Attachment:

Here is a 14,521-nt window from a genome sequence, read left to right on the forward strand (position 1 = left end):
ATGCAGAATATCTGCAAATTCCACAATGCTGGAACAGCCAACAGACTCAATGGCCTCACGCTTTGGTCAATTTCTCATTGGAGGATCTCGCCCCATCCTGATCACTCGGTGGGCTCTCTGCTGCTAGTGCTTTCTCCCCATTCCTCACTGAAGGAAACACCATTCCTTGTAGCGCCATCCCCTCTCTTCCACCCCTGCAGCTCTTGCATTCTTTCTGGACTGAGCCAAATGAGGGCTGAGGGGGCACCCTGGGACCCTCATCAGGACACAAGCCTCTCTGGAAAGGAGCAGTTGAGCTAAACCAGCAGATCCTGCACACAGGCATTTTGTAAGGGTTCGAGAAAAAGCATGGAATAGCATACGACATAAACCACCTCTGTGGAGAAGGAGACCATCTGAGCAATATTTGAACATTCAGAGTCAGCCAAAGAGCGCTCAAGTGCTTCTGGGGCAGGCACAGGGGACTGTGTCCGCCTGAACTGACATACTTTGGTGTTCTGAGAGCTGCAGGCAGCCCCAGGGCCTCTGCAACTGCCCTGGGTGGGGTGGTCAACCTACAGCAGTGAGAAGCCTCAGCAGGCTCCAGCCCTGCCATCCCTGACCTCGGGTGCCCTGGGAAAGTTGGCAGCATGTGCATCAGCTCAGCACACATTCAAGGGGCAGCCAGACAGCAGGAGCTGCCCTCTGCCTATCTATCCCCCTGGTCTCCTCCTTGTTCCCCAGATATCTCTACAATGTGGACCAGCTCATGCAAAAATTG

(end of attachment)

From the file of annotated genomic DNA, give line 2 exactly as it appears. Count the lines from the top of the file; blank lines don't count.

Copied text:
ATGCAGAATATCTGCAAATTCCACAATGCTGGAACAGCCAACAGACTCAATGGCCTCACGCTTTGGTCAATTTCTCATTGGAGGATCTCGCCCCATCCTGATCACTCGGTGGGCTCTCTGCTGCTAGTGCTTTCTCCCCATTCCTCACTGAAGGAAACACCATTCCTTGTAGCGCCATCCCCTCTCTTCCACCCCTGCAGCTCTTGCATTCTTTCTGGACTGAGCCAAATGAGGGCTGAGGGGGCACCCTGGGACCCTCATCAGGACACAAGCCTCTCTGGAAAGGAGCAGTTGAGCTAAACCAGCAGATCCTGCACACAGGCATTTTGTAAGGGTTCGAGAAAAAGCATGGAATAGCATACGACATAAACCACCTCTGTGGAGAAGGAGACCATCTGAGCAATATTTGAACATTCAGAGTCAGCCAAAGAGCGCTCAAGTGCTTCTGGGGCAGGCACAGGGGACTGTGTCCGCCTGAACTGACATACTTTGGTGTTCTGAGAGCTGCAGGCAGCCCCAGGGCCTCTGCAACTGCCCTGGGTGGGGTGGTCAACCTACAGCAGTGAGAAGCCTCAGCAGGCTCCAGCCCTGCCATCCCTGACCTCGGGTGCCCTGGGAAAGTTGGCAGCATGTGCATCAGCTCAGCACACATTCAAGGGGCAGCCAGACAGCAGGAGCTGCCCTCTGCCTATCTATCCCCCTGGTCTCCTCCTTGTTCCCCAGATATCTCTACAATGTGGACCAGCTCATGCAAAAATTG